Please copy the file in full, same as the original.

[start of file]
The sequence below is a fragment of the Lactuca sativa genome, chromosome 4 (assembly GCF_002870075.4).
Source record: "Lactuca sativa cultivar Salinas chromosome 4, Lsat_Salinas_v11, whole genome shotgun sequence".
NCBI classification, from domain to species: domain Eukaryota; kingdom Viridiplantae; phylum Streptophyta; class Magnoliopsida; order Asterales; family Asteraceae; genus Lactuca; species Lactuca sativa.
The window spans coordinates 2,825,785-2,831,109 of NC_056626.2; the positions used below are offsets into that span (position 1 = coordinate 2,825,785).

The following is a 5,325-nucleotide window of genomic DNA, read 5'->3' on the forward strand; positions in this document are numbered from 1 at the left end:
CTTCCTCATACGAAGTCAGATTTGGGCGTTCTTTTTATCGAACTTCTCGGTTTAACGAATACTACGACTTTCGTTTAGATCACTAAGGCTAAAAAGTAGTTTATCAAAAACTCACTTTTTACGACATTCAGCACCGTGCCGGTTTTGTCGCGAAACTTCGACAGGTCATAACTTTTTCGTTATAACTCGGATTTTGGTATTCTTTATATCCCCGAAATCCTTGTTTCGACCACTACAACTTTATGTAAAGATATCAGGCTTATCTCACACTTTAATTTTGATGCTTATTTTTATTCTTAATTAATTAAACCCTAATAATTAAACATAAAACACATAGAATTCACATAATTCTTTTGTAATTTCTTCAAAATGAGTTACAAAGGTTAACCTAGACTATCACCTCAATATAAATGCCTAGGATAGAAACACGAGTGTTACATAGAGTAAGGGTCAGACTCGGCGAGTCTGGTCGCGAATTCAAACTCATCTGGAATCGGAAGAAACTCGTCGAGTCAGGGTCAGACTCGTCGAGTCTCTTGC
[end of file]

The sequence below is a fragment of the Lactuca sativa genome, chromosome 4 (assembly GCF_002870075.4).
Source record: "Lactuca sativa cultivar Salinas chromosome 4, Lsat_Salinas_v11, whole genome shotgun sequence".
NCBI classification, from domain to species: domain Eukaryota; kingdom Viridiplantae; phylum Streptophyta; class Magnoliopsida; order Asterales; family Asteraceae; genus Lactuca; species Lactuca sativa.
The window spans coordinates 2,825,785-2,831,109 of NC_056626.2; the positions used below are offsets into that span (position 1 = coordinate 2,825,785).

The following is a 5,325-nucleotide window of genomic DNA, read 5'->3' on the forward strand; positions in this document are numbered from 1 at the left end:
CTTCCTCATACGAAGTCAGATTTGGGCGTTCTTTTTATCGAACTTCTCGGTTTAACGAATACTACGACTTTCGTTTAGATCACTAAGGCTAAAAAGTAGTTTATCAAAAACTCACTTTTTACGACATTCAGCACCGTGCCGGTTTTGTCGCGAAACTTCGACAGGTCATAACTTTTTCGTTATAACTCGGATTTTGGTATTCTTTATATCCCCGAAATCCTTGTTTCGACCACTACAACTTTATGTAAAGATATCAGGCTTATCTCACACTTTAATTTTGATGCTTATTTTTATTCTTAATTAATTAAACCCTAATAATTAAACATAAAACACATAGAATTCACATAATTCTTTTGTAATTTCTTCAAAATGAGTTACAAAGGTTAACCTAGACTATCACCTCAATATAAATGCCTAGGATAGAAACACGAGTGTTACATAGAGTAAGGGTCAGACTCGGCGAGTCTGGTCGCGAATTCAAACTCATCTGGAATCGGAAGAAACTCGTCGAGTCAGGGTCAGACTCGTCGAGTCTCTTGC